Now that summer has come to a close, kids are headed back to school, and adults stream back into their offices, the Sunset Strip Market is looking to be the “5 to 9” for those used to a “9 to 5.”
Three months after the event’s much-anticipated debut, the Sunset Strip Market has seen a wealth of success in West Hollywood, attracting several of the Boulevard’s best eateries to host the weekly Supper Garden, as well as local residents looking for a place to venture on an evening stroll from 5 p.m. to 9 p.m. on Thursday nights.
“It’s been a wonderful addition to the neighborhood,” said Courtney Kemp, communications manager for the Sunset Strip Boulevard Association. “We’ve received a lot of positive response from the residents and the businesses, which is really a great accomplishment.”
Unique in comparison to the stereotypical farmers market, which typically happen on lengthy streets and often cause those streets to be blocked off, the SSM is stationed at a parking lot at 8755 Sunset Blvd., a location that in Kemp’s estimation has done wonders to increase foot traffic as opposed to the normal street traffic.
“This is one of the highest trafficked streets in the city, possibly the country,” Kemp said. “So closing it down for a weekly event would probably not be the best idea. But this lot has been the perfect size for everyone to come. It’s never crammed.”
In addition, according to Kemp, with the substantial amount of cars that cruise along the Boulevard, eyes are bound to wander off and see what the commotion is at the farmer’s market.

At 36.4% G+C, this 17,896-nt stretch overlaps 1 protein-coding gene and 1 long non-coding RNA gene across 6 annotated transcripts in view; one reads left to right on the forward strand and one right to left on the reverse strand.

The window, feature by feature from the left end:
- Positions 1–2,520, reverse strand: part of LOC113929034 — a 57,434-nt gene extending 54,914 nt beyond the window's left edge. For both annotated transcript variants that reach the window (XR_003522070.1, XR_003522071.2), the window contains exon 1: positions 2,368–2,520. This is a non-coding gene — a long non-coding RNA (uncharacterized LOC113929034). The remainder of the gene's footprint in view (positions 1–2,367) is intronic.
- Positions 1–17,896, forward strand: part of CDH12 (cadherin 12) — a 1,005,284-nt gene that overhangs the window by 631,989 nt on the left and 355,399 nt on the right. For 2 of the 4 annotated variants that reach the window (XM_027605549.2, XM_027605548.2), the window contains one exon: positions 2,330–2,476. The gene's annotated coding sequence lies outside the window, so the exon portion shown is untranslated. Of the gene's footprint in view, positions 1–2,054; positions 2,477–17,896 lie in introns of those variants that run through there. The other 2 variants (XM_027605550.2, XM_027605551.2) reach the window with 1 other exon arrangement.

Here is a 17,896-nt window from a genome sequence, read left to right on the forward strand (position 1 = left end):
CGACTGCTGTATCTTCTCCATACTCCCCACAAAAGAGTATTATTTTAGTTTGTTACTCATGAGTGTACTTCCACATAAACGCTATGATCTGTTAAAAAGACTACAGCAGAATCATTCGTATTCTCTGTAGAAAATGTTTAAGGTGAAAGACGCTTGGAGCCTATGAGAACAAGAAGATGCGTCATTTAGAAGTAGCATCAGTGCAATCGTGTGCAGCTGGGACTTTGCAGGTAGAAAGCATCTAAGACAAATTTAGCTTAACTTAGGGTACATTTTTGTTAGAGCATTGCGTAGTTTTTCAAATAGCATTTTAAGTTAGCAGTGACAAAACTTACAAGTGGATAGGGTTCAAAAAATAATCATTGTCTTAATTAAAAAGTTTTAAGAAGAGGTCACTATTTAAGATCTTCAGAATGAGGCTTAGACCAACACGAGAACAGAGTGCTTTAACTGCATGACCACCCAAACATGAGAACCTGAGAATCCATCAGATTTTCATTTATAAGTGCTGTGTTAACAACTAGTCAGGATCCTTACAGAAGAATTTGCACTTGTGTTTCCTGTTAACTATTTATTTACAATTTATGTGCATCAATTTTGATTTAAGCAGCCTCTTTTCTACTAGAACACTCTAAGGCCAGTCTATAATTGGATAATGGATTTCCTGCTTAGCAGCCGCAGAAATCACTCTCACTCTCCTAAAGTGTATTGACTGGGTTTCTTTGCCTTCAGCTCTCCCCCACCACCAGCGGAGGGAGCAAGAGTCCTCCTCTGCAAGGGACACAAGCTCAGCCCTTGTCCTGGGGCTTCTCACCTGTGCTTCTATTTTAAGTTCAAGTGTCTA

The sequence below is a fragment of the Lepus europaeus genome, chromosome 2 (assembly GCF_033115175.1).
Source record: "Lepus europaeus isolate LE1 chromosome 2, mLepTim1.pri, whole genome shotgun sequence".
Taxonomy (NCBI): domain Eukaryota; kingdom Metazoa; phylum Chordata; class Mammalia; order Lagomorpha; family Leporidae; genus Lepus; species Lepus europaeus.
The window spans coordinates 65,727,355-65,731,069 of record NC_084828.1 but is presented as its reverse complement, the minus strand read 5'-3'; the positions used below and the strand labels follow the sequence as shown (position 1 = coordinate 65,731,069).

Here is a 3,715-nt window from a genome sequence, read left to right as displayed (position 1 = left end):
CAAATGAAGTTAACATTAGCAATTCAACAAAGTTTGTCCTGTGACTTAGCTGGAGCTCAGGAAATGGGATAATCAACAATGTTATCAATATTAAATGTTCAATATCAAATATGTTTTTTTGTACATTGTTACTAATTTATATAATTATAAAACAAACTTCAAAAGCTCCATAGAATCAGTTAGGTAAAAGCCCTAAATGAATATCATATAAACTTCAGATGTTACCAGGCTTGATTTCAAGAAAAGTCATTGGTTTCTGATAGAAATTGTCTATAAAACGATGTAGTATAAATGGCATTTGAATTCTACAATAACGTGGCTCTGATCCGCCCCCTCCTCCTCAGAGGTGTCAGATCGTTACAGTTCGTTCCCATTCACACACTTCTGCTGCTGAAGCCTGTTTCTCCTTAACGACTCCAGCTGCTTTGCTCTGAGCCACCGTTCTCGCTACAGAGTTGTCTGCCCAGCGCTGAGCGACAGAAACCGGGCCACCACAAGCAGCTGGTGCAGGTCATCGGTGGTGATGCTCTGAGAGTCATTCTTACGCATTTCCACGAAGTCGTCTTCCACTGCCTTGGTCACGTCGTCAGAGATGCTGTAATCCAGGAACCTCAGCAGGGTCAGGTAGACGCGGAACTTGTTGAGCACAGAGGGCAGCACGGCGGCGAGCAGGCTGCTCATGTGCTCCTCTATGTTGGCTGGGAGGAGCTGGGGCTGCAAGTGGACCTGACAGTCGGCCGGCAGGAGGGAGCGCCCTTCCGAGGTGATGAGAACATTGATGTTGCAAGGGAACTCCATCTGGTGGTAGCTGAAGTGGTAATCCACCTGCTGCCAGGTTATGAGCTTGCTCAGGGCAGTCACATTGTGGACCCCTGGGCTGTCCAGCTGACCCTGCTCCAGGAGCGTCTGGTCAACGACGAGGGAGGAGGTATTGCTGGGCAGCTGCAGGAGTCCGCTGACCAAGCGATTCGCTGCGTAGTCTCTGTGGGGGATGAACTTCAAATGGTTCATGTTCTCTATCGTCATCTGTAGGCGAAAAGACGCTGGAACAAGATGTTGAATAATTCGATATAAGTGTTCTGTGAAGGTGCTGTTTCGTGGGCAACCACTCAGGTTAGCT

“This event has great walkability,” Kemp said. “They’re so many people who live around here who can just walk down the strip that wouldn’t have thought of it previously. But now they have an excuse to get out here and walk.”
Kemp said Thursday that attendance has remained steady during the initial three months of the event. Surprisingly enough, the end of summer, in the world of farmers markets, actually is a positive.
“Summertime for farmers markets doesn’t typically draw the highest attendance rates because people are out of town and their schedules are a little off,” Kemp said. “In the fall, people get back in their pattern and you get the seasonal produce coming in. We’re really hoping now that people are more familiar with the market, that they know it’s something consistent, it’s going to be here every Thursday every night.”
Market curator Diana Rodgers, who has played a large hand in farmers marketplaces across Los Angeles, says that fall is the time in which produce is at its peak, which she hopes drives more traffic to the market.
And to prove the value of that freshness to SSM patrons, weekly restaurants are incorporating farmer’s market produce into their dishes so as to allow customers to envision what they can create in their own kitchens.
“We have top tier farmers and there is great produce to be had,” Rodgers said. “The Roxy sourced 95 percent of the product in their dinner from the farmers. You can really taste it in the food, and we hope people will realize that they can make their food taste better if they buy it this fresh.”